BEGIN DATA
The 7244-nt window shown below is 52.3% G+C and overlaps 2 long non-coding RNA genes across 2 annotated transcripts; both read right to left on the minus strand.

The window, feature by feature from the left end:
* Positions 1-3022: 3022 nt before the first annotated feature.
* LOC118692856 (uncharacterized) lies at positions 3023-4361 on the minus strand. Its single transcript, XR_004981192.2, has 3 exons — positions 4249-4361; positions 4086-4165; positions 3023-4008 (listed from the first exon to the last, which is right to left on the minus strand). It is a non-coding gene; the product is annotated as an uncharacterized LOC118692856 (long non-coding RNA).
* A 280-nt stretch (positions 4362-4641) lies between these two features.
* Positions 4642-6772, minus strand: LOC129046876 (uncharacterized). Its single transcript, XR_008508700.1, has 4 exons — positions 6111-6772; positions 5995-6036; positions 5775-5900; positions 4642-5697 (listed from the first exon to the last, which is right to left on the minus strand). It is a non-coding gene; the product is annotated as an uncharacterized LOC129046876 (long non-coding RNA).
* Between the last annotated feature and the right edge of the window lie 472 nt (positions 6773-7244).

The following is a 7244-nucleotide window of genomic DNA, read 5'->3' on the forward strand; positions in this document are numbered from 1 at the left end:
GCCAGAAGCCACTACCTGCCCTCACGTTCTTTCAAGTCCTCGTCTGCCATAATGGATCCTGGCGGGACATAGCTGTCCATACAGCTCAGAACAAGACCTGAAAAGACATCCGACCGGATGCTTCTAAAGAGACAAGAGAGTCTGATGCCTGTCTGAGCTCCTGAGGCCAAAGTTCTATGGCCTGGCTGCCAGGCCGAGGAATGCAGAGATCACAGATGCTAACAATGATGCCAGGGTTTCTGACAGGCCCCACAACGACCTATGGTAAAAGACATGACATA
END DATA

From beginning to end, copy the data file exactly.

The 7244-nt window shown below is 52.3% G+C and overlaps 2 long non-coding RNA genes across 2 annotated transcripts; both read right to left on the minus strand.

The window, feature by feature from the left end:
* Positions 1-3022: 3022 nt before the first annotated feature.
* LOC118692856 (uncharacterized) lies at positions 3023-4361 on the minus strand. Its single transcript, XR_004981192.2, has 3 exons — positions 4249-4361; positions 4086-4165; positions 3023-4008 (listed from the first exon to the last, which is right to left on the minus strand). It is a non-coding gene; the product is annotated as an uncharacterized LOC118692856 (long non-coding RNA).
* A 280-nt stretch (positions 4362-4641) lies between these two features.
* Positions 4642-6772, minus strand: LOC129046876 (uncharacterized). Its single transcript, XR_008508700.1, has 4 exons — positions 6111-6772; positions 5995-6036; positions 5775-5900; positions 4642-5697 (listed from the first exon to the last, which is right to left on the minus strand). It is a non-coding gene; the product is annotated as an uncharacterized LOC129046876 (long non-coding RNA).
* Between the last annotated feature and the right edge of the window lie 472 nt (positions 6773-7244).

The following is a 7244-nucleotide window of genomic DNA, read 5'->3' on the forward strand; positions in this document are numbered from 1 at the left end:
GCCAGAAGCCACTACCTGCCCTCACGTTCTTTCAAGTCCTCGTCTGCCATAATGGATCCTGGCGGGACATAGCTGTCCATACAGCTCAGAACAAGACCTGAAAAGACATCCGACCGGATGCTTCTAAAGAGACAAGAGAGTCTGATGCCTGTCTGAGCTCCTGAGGCCAAAGTTCTATGGCCTGGCTGCCAGGCCGAGGAATGCAGAGATCACAGATGCTAACAATGATGCCAGGGTTTCTGACAGGCCCCACAACGACCTATGGTAAAAGACATGACATA